Lauterbrunnen: The Valley of 72 Waterfalls

Tucked away in the Bernese Oberland of the Swiss Alps, about 70km southeast of Bern, lies the valley of Lauterbrunnen, regarded as one of the most beautiful valleys in Europe. The valley is about a kilometer in width, and lies between gigantic rock faces and mountain peaks that rises almost perpendicularly to heights of 300 meters from the floor of the valley. At the bottom, nestled between towering limestone precipices, lies the village of Lauterbrunnen, surrounded on three sides by the Eiger, Monch and Jungfrau Mountains. The valley, carved by receding glaciers, extends south and then turns south-westwards from the village to form a U shape.

Lauterbrunnen means “many springs”. The name is derived from the 72 waterfalls that gush down into the valley from the vertical cliff faces, some of which are several hundred meters high. The most famous of these are the Staubbach Falls that plunges almost 300 meters, making it one of the highest in Europe formed of a single unbroken fall.


Another spectacular natural phenomenon are the Trümmelbach Falls hidden behind a mountain, and consisting of a series of ten glacier-fed waterfalls that carries 20,000 litres of water per second. It drops a total of 200 meters. These thunderous falls have carved corkscrew-shaped gorges inside the limestone mountain. The waterfalls were invisible until 1877, when a tunnel was chiseled into the mountain. Today, you can ride an underground funicular and hike the walkways to see it. In winter, however, the falls are reduced to a trickle.

Lauterbrunnen’s dramatic cliffs and falls have inspired many musicians and writers, such as Johann Goethe’s poem, “Song of the Spirit of the Waterfalls,” which Franz Schubert set to music. J.R.R. Tolkien’s Misty Mountains of “The Hobbit” is also based on Lauterbrunnen.

Lauterbrunnen became a UNESCO World Natural Heritage Site in 2001.















Wind Sends Porta-Potties Flying at Denver Park

Picnickers had nowhere to run when a freak windstorm descended on a Colorado park, wreaking havoc on a nearby canopy tent and sending two Porta-Potties flying high into the air. The fierce winds pushed the portable toilets out of their enclosure, slamming them into parked cars before lifting off into the sky. No one appears to have been injured by the flying lavatories, though some may have been sprayed by their contents as they took flight.

Chinese city gets ‘smartphone zombie’ walkway




A city in northern China has introduced a special pedestrian lane on one of its roads, exclusively for slow-walking smartphone users, it’s reported.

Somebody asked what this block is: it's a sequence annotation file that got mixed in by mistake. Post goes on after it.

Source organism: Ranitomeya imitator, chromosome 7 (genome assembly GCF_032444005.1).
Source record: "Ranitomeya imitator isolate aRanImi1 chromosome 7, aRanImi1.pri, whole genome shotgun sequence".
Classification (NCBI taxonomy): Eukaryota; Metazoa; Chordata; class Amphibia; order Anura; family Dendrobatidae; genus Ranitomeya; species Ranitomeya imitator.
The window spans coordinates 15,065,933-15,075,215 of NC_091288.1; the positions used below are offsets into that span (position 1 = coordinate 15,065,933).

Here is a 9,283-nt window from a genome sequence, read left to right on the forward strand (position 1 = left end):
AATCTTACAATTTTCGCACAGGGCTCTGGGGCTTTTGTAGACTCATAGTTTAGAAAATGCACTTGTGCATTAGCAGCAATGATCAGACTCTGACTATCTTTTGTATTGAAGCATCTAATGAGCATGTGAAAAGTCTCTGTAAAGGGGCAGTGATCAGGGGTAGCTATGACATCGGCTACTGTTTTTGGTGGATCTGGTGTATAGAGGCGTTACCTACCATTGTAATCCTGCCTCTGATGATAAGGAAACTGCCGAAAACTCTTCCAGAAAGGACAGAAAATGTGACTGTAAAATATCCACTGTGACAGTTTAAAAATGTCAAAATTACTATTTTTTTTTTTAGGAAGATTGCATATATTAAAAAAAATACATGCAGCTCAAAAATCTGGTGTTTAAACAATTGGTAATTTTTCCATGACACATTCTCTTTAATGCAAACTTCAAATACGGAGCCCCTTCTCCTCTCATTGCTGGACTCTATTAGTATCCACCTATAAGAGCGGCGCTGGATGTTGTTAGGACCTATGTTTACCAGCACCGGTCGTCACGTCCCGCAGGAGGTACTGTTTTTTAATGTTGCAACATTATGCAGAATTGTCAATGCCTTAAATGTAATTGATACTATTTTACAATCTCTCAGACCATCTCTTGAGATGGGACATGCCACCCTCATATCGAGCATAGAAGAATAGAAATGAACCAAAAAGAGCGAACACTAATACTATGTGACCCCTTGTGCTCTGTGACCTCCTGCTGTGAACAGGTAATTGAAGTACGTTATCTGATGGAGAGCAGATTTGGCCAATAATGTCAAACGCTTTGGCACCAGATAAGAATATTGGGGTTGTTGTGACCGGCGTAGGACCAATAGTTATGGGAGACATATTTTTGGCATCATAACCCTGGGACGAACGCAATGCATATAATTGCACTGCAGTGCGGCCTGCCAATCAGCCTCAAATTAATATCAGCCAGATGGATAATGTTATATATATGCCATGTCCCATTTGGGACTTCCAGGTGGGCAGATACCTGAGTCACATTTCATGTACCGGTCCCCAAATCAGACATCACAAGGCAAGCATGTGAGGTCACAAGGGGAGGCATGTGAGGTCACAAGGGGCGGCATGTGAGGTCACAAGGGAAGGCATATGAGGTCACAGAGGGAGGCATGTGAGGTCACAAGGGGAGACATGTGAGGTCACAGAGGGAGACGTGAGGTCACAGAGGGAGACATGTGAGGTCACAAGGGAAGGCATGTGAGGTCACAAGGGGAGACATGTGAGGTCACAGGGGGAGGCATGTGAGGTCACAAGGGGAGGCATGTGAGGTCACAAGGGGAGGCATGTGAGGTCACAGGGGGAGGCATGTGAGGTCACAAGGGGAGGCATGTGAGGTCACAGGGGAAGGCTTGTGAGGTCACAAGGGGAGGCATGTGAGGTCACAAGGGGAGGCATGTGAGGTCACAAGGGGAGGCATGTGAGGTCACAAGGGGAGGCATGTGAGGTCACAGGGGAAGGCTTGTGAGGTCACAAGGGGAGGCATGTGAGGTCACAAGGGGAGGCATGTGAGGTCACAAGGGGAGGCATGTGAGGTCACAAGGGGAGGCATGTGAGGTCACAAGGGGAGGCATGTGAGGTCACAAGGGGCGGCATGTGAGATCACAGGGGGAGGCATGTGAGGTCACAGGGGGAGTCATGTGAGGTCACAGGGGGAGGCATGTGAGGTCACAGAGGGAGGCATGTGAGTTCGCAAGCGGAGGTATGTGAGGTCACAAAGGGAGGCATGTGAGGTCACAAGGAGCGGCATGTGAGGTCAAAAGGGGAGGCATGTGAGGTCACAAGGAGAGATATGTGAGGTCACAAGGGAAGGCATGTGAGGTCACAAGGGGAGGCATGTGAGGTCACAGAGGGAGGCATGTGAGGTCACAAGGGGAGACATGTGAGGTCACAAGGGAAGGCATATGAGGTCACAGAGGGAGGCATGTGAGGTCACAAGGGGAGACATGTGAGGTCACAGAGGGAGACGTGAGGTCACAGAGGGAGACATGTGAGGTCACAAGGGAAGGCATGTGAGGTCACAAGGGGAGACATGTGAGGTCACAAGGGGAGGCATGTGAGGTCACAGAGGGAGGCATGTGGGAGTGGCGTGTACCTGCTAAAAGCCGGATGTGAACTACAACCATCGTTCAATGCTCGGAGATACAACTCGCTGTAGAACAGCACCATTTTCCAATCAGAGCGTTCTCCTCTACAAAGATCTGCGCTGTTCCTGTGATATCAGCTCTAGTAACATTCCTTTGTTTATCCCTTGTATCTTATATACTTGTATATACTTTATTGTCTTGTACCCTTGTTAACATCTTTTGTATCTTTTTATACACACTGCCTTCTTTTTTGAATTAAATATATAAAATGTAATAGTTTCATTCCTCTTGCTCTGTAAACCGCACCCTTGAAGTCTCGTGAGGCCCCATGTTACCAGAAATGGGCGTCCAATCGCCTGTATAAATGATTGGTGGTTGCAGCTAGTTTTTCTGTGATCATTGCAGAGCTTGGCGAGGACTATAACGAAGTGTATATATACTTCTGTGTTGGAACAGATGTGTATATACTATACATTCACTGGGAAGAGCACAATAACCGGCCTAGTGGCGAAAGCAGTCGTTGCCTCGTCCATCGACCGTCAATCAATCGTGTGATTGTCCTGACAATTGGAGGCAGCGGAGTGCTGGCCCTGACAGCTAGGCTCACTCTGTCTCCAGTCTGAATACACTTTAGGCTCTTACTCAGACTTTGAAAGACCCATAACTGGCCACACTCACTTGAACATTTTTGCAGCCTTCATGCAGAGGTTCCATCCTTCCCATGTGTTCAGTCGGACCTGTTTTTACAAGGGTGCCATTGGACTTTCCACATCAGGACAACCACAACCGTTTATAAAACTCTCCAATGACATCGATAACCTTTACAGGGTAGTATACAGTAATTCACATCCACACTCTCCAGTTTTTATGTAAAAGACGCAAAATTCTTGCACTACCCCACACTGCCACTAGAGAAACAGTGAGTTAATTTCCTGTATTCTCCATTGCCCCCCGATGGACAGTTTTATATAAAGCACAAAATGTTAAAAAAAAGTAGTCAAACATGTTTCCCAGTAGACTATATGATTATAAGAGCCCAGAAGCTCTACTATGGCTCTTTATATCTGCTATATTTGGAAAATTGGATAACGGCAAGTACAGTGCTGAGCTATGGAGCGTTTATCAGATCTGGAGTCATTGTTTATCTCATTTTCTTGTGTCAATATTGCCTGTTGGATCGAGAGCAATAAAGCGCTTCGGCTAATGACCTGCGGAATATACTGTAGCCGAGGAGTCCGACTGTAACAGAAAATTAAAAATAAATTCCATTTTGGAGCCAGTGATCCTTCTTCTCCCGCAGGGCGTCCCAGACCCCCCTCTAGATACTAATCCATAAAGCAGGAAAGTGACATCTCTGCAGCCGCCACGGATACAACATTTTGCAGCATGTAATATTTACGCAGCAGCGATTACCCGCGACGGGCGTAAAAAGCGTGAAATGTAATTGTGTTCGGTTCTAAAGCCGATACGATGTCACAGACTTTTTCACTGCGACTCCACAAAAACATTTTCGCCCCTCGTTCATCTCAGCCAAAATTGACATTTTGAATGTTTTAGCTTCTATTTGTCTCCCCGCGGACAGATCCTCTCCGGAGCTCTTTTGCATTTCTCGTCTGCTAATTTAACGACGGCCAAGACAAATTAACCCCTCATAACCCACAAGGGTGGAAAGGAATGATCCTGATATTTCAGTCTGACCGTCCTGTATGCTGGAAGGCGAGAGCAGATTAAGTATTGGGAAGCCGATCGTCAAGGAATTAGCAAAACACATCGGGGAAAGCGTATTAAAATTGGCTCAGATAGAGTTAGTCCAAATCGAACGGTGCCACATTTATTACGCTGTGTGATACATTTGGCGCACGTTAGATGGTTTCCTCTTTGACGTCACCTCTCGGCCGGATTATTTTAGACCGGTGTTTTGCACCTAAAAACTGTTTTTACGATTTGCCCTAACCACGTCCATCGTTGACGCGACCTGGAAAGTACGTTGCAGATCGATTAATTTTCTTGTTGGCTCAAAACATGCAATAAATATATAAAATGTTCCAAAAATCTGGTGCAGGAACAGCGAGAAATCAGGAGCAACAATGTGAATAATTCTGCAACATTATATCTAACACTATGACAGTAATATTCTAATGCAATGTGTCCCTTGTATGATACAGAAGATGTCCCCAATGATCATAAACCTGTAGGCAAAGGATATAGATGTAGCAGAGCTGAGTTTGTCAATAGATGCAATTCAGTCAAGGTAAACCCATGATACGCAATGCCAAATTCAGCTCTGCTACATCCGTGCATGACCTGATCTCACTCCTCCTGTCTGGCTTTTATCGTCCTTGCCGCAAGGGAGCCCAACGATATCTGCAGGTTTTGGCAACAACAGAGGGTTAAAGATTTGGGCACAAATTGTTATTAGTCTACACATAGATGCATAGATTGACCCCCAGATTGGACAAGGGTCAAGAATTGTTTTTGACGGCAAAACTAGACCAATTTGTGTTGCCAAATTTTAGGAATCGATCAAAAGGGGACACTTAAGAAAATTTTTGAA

According to the Shaanxi Online News, the pavement along the Yanta Road in Xi’an has now got itself a special lane for “phubbers” – people who stare at their phones and ignore everything else around them.

The lane is painted red, green and blue, and is 80cm wide and 100m long. Pictures of smartphones along the route distinguish it from an ordinary pedestrian lane.

Shaanxi Online says that a large shopping mall, which looks onto the street, had been pushing to have the lane for a month.

It says that cars often come onto the pavement, which is a busy channel for pedestrians who might not be paying attention to their surroundings.

News website The Paper interviewed locals, who welcomed the introduction of the lane.

Wei Xiaowei said it was the first time he had seen such a thing and said he thought it was “pretty good”.

“Everybody walking along here thinks that it’s very safe; at the side of the road, there are cars, and the vehicles also come onto here, and sometimes only just avoid you.”

Another local, Hu Shuya, says: “Young people’s lives nowadays are fast, and they’re always looking at their phones. This puts our minds at rest – those of us who are often looking at our phones – as it’s a form of protection.”

However, users of the popular Sina Weibo microblog view the lane largely with bemusement. One user says that young people’s fascination with mobile phones nowadays “is as rife as smoking opium during the Qing Dynasty”.

Another says that smartphone users have become like “blind people”, and another user points out that phubbers using the lane may still risk bumping into each other.